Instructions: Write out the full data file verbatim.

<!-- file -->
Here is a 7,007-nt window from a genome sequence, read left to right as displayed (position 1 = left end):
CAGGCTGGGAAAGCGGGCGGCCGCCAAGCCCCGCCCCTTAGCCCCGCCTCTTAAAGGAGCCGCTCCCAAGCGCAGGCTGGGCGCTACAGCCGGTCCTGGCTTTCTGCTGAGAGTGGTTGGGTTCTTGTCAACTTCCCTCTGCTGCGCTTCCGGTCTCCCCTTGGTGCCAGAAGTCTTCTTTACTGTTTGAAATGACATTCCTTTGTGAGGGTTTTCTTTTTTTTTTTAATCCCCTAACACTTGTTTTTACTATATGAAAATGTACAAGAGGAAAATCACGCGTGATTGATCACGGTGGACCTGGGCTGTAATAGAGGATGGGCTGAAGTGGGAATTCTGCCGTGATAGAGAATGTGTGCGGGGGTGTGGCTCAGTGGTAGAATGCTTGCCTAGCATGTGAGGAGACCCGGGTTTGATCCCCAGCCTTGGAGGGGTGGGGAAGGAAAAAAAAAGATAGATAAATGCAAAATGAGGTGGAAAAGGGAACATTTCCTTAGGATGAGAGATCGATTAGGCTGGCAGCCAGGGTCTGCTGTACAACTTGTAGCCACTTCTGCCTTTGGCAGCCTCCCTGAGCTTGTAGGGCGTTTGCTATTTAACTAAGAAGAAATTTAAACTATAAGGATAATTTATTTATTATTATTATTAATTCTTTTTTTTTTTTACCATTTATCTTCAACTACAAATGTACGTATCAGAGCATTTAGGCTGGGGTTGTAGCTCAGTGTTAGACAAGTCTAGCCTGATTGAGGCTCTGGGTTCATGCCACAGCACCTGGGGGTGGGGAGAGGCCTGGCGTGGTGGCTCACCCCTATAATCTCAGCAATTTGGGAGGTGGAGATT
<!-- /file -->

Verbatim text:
Here is a 7,007-nt window from a genome sequence, read left to right as displayed (position 1 = left end):
CAGGCTGGGAAAGCGGGCGGCCGCCAAGCCCCGCCCCTTAGCCCCGCCTCTTAAAGGAGCCGCTCCCAAGCGCAGGCTGGGCGCTACAGCCGGTCCTGGCTTTCTGCTGAGAGTGGTTGGGTTCTTGTCAACTTCCCTCTGCTGCGCTTCCGGTCTCCCCTTGGTGCCAGAAGTCTTCTTTACTGTTTGAAATGACATTCCTTTGTGAGGGTTTTCTTTTTTTTTTTAATCCCCTAACACTTGTTTTTACTATATGAAAATGTACAAGAGGAAAATCACGCGTGATTGATCACGGTGGACCTGGGCTGTAATAGAGGATGGGCTGAAGTGGGAATTCTGCCGTGATAGAGAATGTGTGCGGGGGTGTGGCTCAGTGGTAGAATGCTTGCCTAGCATGTGAGGAGACCCGGGTTTGATCCCCAGCCTTGGAGGGGTGGGGAAGGAAAAAAAAAGATAGATAAATGCAAAATGAGGTGGAAAAGGGAACATTTCCTTAGGATGAGAGATCGATTAGGCTGGCAGCCAGGGTCTGCTGTACAACTTGTAGCCACTTCTGCCTTTGGCAGCCTCCCTGAGCTTGTAGGGCGTTTGCTATTTAACTAAGAAGAAATTTAAACTATAAGGATAATTTATTTATTATTATTATTAATTCTTTTTTTTTTTTACCATTTATCTTCAACTACAAATGTACGTATCAGAGCATTTAGGCTGGGGTTGTAGCTCAGTGTTAGACAAGTCTAGCCTGATTGAGGCTCTGGGTTCATGCCACAGCACCTGGGGGTGGGGAGAGGCCTGGCGTGGTGGCTCACCCCTATAATCTCAGCAATTTGGGAGGTGGAGATT